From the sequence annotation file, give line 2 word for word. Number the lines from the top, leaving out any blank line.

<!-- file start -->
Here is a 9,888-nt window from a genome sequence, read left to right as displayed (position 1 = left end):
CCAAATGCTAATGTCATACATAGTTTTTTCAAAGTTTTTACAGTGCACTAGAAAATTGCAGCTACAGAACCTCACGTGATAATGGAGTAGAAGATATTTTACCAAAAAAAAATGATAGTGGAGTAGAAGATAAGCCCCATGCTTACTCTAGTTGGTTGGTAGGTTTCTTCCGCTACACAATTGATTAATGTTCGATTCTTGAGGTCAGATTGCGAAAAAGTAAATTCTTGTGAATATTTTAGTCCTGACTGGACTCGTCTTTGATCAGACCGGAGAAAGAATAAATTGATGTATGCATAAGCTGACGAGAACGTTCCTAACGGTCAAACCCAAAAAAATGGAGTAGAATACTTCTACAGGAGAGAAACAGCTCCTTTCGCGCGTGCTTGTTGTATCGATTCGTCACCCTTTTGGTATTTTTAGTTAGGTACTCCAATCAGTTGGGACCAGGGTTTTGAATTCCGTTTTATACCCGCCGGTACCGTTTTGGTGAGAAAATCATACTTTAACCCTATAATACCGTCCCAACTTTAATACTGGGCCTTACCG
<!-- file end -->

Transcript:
CCAAATGCTAATGTCATACATAGTTTTTTCAAAGTTTTTACAGTGCACTAGAAAATTGCAGCTACAGAACCTCACGTGATAATGGAGTAGAAGATATTTTACCAAAAAAAAATGATAGTGGAGTAGAAGATAAGCCCCATGCTTACTCTAGTTGGTTGGTAGGTTTCTTCCGCTACACAATTGATTAATGTTCGATTCTTGAGGTCAGATTGCGAAAAAGTAAATTCTTGTGAATATTTTAGTCCTGACTGGACTCGTCTTTGATCAGACCGGAGAAAGAATAAATTGATGTATGCATAAGCTGACGAGAACGTTCCTAACGGTCAAACCCAAAAAAATGGAGTAGAATACTTCTACAGGAGAGAAACAGCTCCTTTCGCGCGTGCTTGTTGTATCGATTCGTCACCCTTTTGGTATTTTTAGTTAGGTACTCCAATCAGTTGGGACCAGGGTTTTGAATTCCGTTTTATACCCGCCGGTACCGTTTTGGTGAGAAAATCATACTTTAACCCTATAATACCGTCCCAACTTTAATACTGGGCCTTACCG